Out of the theatre and into the world
The best way to gauge the impact of your work is always to test it in the field. For Fine Arts undergrad Clare Mathison, that meant getting out of UVic’s Phoenix Theatre and onto the world stage . . . in Thailand.
Mathison was only the third student to participate in the Department of Theatre’s exchange with Bangkok University, established in 2013. Now graduating with a BFA with Distinction, Mathison spent the first five months of 2015 living and working in Bangkok, where she helped design sets and lights for a number of different productions, ranging from classics like Who’s Afraid of Virginia Woolf? and Hedda Gabler to the recent Broadway hit Vanya and Sonia and Masha and Spike.
“It was a really great experience being immersed in such a hands-on learning environment,” she recalls. “It was a big adjustment learning how to work ‘the Bangkok way’—which meant learning how to work effectively in another culture.”
While the theatrical basics may not dramatically change from stage to stage—the design skills she developed working on such recent Phoenix productions as A Midsummer Night’s Dream, Picnic and Unity 1918 would work just as well in Thailand as in Canada—Mathison did have to adjust to the different environment, and language.
“They have so much patience in Thailand, and tend to be more understanding with the people they work with,” she says. “They are incredibly kind and generous hosts for international students; it honestly would have been so much easier for them to just work with other Thai students, but they always included me in their projects.”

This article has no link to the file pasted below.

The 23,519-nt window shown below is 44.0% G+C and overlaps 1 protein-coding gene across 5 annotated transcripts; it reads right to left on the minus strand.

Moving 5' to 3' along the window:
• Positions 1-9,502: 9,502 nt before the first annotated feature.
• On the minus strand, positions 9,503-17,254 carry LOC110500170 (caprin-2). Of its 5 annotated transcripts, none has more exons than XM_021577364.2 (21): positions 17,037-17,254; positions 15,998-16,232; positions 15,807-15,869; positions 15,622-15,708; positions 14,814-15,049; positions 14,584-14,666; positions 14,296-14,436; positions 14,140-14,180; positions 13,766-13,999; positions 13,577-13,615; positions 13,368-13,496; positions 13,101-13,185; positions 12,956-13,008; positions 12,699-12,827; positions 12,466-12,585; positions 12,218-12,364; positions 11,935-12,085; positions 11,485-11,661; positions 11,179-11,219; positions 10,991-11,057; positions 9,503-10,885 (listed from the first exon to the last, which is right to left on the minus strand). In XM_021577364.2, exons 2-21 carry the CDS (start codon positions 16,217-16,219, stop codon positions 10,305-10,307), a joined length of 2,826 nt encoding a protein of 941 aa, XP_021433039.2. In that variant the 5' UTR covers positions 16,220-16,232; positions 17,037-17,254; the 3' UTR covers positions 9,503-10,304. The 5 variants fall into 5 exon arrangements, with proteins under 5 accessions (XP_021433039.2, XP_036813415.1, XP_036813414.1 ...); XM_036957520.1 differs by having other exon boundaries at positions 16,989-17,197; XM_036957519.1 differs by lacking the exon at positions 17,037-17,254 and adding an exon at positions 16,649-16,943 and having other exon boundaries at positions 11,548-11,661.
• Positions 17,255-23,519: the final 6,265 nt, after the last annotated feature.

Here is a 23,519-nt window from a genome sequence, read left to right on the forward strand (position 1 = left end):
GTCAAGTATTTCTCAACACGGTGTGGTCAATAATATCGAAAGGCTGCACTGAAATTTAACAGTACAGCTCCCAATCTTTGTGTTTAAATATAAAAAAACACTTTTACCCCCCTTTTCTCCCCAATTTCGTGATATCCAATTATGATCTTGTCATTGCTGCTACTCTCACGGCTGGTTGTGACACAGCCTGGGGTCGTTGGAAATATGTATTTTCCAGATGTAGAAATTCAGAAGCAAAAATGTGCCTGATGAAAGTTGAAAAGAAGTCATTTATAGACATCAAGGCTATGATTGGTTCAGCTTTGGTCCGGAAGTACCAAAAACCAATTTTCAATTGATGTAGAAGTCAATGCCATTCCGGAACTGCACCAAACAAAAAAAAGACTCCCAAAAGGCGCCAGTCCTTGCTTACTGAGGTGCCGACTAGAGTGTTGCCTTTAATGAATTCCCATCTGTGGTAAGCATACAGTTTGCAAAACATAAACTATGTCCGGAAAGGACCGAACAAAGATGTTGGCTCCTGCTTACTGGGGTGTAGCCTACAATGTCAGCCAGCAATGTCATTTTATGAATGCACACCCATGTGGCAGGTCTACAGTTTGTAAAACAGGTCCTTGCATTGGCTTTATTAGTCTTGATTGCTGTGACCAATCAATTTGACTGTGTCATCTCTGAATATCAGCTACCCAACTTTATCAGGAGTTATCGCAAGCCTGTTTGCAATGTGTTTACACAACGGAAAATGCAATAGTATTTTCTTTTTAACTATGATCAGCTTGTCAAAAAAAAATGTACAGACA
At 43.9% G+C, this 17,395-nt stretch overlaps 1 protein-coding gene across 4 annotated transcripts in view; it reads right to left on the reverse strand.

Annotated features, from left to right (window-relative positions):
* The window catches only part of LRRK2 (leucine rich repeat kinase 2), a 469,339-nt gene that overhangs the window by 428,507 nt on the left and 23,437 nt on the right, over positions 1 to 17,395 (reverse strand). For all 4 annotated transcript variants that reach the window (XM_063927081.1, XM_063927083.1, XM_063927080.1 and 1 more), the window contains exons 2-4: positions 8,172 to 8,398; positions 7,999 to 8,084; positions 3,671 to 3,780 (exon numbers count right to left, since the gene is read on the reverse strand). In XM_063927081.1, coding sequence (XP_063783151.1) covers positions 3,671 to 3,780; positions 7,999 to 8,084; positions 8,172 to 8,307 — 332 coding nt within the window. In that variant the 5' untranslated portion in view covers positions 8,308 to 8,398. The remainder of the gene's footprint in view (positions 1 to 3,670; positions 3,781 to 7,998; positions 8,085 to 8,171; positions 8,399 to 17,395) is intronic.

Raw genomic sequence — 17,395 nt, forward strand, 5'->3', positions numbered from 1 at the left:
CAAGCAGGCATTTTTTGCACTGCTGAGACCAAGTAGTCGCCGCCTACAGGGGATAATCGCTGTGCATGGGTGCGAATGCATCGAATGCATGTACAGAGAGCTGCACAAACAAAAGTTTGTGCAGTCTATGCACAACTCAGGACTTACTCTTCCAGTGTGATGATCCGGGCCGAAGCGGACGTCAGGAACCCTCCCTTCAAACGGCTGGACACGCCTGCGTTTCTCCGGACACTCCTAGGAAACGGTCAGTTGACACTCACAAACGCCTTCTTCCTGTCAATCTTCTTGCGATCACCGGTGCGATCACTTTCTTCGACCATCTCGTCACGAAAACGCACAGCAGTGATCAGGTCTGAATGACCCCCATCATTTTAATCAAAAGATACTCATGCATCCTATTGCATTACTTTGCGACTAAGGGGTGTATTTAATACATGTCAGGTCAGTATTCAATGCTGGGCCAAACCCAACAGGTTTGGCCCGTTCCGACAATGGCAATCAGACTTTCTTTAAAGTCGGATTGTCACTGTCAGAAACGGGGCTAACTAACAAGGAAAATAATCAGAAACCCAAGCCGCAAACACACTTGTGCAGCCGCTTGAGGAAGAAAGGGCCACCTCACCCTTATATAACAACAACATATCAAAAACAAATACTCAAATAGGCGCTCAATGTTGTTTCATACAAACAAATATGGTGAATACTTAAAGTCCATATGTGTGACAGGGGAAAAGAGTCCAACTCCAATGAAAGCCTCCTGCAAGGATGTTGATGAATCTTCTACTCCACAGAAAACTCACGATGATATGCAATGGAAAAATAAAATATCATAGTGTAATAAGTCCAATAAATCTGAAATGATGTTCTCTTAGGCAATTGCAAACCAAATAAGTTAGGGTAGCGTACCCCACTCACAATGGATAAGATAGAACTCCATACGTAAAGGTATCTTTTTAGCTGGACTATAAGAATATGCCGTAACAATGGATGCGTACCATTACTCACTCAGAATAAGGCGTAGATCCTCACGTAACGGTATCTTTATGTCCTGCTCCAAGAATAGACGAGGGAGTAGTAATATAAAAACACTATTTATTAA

Theatre professor and exchange leader Allan Stichbury has high praise for Mathison. “Clare was an exceptional student both here and in Bangkok. The chair of Bangkok University’s Performing Arts department told me how thrilled he was to have her designing in their department, and said that she brought the importance of attention to detail to a new level for their students.”
Describing her as “a great ambassador for the Theatre department, UVic and Canada,” Stichbury was told that Mathison “helped Bangkok University students understand that you can stand up for what is right and or important while at the same time being respectful, open-minded and adaptable.” Mathison also makes it clear how she also benefitted emotionally from her time overseas. “It was invaluable to learn from them, and then try to implement it back here—learning how to roll with the punches instead of letting everything stress me out.”
And while what she describes as “the awesome program, facilities, faculty and staff” of the Theatre department has well-prepared her for what she hopes will be her next step—designing lighting for the music industry—the Richmond-BC raised Mathison also realizes the opportunities that came with studying at UVic. “The Bangkok exchange was so much more than I ever hoped for—I learned so much more about myself and the world than I thought I was going to.”
Her advice for future Theatre students? “Don’t get discouraged,” she says. “You’re on the bottom of the heap in first year and it may seem like you’re not getting to do the stuff you want, but you soon realize it’s an essential foundation to bring everyone up to the same level. After that, you’ll work your butt off.” Any final thoughts? “Go on exchanges!” she says with a quick laugh. “Go to Bangkok!”